Emily Reily 1 p.m., Aug. 29
Upcoming Local Shows
- Museum of Contemporary Art San Diego, La Jolla — Sunday, August 31, 2pm – 4pm
- "The Clarkson Trio" · June 20, 2012
- "Grant Clarkson Has 3 New Full-Lengths for 2012 · June 9, 2012
- "Classically Hip" · Feb. 7, 2012
- "The Nietzsche Zone" · May 26, 2010
Influences: Stanley Clarke
“I do ridiculously long instrumental cuts,” says Grant Clarkson, “usually starting with improvising on drums and bass, and then I attempt to be a ‘composer’ by rounding it out from there.”
In 2009, the electric/acoustic bassist made a 60-minute video of his original music, set to footage from the original Twilight Zone and subtitled with the writings of Friedrich Nietzsche, to create his jazz-rock DVD Ever So Much Fun. He named the visual operetta after a line in the 1960 Zone episode “The After Hours,” with Anne Francis as a department-store shopper who discovers that (spoiler alert) she is a mannequin.
“Being a lifelong Twilight Zone fan, I decided to put in a few little bits of dialogue from various other episodes into the songs,” says Clarkson. “All the bits of spoken word fit into this two-act play I was working on, telling a Zone-ish kind of time-travel story. But who wants to produce a play? Why not just put Zone footage against the music and see how it fits?”
As Clarkson matched music to video on his computer (“I used iMovie; it was a bitch”), the one-time philosophy student had another inspiration.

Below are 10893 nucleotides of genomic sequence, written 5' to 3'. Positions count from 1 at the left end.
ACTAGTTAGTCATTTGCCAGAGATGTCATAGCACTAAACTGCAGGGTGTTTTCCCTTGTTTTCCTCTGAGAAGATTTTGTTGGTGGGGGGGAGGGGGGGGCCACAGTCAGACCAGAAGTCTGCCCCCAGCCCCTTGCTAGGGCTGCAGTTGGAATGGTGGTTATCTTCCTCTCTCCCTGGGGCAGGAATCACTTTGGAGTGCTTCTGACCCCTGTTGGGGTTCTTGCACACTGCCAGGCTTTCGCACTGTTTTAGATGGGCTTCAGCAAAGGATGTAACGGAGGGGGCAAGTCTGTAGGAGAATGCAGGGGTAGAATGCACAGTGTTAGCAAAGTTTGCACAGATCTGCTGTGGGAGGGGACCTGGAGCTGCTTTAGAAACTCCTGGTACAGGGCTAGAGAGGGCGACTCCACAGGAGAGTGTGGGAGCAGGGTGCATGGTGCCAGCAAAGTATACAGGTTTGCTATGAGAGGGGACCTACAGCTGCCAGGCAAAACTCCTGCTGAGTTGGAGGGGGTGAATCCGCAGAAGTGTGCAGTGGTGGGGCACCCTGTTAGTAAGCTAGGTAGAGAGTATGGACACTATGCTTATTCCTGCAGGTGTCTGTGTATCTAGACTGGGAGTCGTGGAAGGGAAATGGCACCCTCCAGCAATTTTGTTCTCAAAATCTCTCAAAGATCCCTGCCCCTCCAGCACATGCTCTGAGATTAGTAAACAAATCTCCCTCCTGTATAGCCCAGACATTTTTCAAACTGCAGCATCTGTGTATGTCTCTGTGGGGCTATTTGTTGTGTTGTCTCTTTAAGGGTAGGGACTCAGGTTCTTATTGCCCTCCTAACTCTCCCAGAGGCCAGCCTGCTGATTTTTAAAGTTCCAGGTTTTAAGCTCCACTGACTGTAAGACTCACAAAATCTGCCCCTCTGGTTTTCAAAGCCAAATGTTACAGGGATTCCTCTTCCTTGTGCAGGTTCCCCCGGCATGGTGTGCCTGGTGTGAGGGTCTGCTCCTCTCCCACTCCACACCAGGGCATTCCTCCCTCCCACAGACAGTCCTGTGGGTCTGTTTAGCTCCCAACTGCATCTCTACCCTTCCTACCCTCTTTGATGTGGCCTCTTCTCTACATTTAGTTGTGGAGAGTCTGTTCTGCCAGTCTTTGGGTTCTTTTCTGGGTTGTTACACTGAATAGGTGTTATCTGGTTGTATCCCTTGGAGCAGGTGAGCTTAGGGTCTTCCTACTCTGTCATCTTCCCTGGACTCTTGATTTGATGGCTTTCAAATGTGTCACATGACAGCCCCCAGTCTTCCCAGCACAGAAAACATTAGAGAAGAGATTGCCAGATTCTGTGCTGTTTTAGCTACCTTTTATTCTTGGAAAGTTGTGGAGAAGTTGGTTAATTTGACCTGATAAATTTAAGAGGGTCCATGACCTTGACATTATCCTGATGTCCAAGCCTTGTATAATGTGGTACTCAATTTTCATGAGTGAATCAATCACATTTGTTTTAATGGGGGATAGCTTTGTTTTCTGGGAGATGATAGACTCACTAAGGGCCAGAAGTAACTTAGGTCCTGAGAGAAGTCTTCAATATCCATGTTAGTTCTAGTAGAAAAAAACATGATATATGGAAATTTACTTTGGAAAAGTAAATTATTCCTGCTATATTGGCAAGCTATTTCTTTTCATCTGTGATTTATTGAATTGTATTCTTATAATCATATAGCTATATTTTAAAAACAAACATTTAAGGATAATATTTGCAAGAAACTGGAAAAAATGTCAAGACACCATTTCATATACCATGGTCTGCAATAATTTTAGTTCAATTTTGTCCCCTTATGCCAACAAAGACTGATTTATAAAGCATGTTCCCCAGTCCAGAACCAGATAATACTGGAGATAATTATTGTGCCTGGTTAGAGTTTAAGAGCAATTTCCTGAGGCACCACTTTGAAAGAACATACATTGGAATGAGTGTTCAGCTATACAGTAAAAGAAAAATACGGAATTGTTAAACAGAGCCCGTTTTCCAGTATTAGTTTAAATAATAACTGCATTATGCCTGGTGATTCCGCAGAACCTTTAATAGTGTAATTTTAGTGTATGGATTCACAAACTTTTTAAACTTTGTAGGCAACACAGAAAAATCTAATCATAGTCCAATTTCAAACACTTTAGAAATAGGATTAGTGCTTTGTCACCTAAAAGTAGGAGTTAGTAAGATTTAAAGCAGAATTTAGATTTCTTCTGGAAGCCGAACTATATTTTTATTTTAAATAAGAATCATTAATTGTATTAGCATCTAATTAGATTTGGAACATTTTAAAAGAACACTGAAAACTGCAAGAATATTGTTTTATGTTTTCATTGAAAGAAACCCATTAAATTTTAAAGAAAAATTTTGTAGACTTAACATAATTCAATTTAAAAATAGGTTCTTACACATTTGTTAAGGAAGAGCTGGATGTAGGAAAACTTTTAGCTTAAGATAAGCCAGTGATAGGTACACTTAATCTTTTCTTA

“Why not have Nietzsche’s writings as subtitles for the narrative? His big idea of eternal recurrence is central to this story. Basically, it’s the idea that all your life and all your choices will repeat over and over again…because of this, all your creative contributions to the universe are, in a sense, indestructible.”
The resulting 18-track music video unfolds its sci-fi narrative using scenes from several dozen Twilight Zones, opening to the strains of “Come Wander with Me,” a tune central to one well-regarded episode of the series. The DVD cover was provided by Anne Francis herself, inscribed with her line from “The After Hours” that serves as the project title.
However, the TV series content has limited his sales options to self-marketing. “Carol Serling wrote me a very nice letter saying she loved the music, but she couldn’t assist any promotion of the video since they had sold the Twilight Zone rights to CBS in 1975.”
In early 2011, he released his album Famous Cats in Literature, featuring songs about famed felines like Pywacket (Bell Book & Candle), Mouschi (Diary of Anne Frank), and Rumpleteaser (T.S. Elliot).
“This album was composed and recorded in its entirety with myself on all the instruments; fretless electric bass, rhodes piano, guitar, MIDI organ, and MIDI horn, along with flute, baritone sax, trombone, oboe, trumpet, and tenor sax for each track respectively. There was a drum program replaced with a click track, then Richard Sellers recorded the drum part in a studio.”